Nintendo was flirting with Android again, but it looks like Cyanogen didn't pick up.

You know that massively successful new console Nintendo can't keep in stores? The one that smashed Nintendo's own sales records and caused the company to dramatically ramp up production to meet demand? Apparently the OS for that console was almost based largely on Android, but Cyanogen's Kirt McMaster put a stop to that according to his Twitter feed.

From a fun, nerdy perspective, it would have been kind of cool to know the Switch was based on Android. And, knowing some of the nice performance enhancement things Cyanogen projects had been capable of, it's not impossible to imagine a Switch that was even more capable as a result of that custom OS. But that's what it would have been, a custom closed down version of Android that didn't look anything like the OS you see on tablets and phones. It would have been an entirely unique and locked down thing, which was very much the opposite of what Cyanogen was all about as a company.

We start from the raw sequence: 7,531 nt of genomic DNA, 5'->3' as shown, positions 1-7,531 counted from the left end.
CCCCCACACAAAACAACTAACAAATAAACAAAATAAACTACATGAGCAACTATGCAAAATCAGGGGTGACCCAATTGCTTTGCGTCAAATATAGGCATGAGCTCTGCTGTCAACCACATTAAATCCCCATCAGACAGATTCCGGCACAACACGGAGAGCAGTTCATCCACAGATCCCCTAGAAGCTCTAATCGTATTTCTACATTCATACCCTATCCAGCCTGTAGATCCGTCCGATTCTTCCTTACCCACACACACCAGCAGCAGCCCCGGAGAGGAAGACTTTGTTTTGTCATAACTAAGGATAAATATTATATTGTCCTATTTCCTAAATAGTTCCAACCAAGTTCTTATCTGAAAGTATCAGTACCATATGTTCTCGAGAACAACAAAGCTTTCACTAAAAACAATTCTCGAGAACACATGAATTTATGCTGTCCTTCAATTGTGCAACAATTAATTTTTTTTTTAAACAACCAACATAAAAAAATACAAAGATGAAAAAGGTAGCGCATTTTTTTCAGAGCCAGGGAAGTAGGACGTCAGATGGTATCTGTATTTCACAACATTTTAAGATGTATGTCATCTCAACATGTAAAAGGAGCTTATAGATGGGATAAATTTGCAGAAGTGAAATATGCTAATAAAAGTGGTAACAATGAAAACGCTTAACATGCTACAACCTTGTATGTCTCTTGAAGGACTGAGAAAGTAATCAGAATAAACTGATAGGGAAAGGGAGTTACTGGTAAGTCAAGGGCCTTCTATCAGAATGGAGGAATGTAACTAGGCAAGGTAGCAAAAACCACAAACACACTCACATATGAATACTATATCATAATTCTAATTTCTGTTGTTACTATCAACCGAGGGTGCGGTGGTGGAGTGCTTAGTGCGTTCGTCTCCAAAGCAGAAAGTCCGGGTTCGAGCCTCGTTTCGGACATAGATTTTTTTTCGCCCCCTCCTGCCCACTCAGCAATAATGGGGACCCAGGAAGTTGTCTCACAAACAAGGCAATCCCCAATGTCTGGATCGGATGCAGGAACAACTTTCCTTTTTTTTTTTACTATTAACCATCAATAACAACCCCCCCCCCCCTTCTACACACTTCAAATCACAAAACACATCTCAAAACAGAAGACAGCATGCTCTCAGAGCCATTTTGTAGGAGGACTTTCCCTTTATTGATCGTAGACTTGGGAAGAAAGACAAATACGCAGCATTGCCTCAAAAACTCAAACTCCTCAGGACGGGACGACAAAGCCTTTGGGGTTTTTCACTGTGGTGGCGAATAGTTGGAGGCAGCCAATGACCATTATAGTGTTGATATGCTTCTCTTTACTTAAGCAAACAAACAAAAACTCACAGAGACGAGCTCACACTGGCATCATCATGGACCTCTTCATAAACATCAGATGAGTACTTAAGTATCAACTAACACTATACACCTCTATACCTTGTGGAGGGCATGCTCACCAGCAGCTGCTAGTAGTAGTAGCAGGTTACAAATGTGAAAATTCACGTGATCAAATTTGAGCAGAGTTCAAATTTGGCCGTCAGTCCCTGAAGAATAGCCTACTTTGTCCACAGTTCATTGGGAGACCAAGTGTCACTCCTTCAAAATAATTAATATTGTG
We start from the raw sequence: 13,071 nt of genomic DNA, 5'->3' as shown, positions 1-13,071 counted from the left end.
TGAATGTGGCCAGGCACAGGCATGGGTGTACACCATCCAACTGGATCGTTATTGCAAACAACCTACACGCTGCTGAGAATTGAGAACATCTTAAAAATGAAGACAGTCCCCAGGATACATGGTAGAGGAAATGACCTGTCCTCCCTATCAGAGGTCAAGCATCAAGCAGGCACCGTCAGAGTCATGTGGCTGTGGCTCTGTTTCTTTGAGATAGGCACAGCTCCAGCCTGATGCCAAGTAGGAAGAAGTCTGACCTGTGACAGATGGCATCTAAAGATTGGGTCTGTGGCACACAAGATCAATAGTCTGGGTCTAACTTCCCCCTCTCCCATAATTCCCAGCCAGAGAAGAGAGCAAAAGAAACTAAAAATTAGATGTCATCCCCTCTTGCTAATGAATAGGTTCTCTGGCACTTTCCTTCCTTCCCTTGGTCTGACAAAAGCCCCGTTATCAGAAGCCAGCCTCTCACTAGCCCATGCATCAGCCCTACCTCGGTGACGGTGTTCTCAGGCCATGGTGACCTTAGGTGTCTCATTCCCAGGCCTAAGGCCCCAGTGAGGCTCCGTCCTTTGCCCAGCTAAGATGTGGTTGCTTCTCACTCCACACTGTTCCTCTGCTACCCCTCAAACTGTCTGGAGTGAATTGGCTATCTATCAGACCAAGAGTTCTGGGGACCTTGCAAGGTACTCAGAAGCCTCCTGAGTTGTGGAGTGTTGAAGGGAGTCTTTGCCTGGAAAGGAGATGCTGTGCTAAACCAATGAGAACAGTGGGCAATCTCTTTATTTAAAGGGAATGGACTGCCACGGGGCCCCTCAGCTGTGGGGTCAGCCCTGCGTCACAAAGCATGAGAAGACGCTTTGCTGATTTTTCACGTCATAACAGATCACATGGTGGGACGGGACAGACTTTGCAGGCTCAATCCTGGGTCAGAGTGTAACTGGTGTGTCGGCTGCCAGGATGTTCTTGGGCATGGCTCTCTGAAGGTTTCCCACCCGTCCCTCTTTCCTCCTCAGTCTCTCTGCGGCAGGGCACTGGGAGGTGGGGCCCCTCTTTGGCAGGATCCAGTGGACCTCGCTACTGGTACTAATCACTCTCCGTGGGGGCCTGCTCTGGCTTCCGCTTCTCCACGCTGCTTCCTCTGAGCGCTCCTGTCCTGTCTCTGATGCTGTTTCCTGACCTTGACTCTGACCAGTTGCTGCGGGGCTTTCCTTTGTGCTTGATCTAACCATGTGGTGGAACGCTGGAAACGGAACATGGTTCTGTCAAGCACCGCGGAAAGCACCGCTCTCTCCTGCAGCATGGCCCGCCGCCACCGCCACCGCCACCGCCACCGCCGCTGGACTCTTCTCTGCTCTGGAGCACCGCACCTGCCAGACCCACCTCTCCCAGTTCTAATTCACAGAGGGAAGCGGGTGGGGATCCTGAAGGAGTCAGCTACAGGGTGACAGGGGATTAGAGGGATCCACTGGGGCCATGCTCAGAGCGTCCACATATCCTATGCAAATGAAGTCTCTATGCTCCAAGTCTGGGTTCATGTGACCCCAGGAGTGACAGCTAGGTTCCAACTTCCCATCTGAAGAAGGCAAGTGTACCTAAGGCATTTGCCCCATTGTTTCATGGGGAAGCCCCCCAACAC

Lots of folks in the Android bubble hear the name Cyanogen and immediately think of CEO Kirt McMaster very publicly saying a lot of very silly things about how successful the company was going to be. With the company dismantled and its core features picking up steam as the community-led LineageOS, you may find yourself wondering how he feels about passing up something like opportunity to work on the Nintendo Switch.

Hindsight is always 20/20, but it looks like he'd be a little more "open" to the idea if it were to come back around. Given the complete lack of reputation these days, that second chance is a little more than unlikely.

Check out more of our Nintendo Switch coverage over on iMore!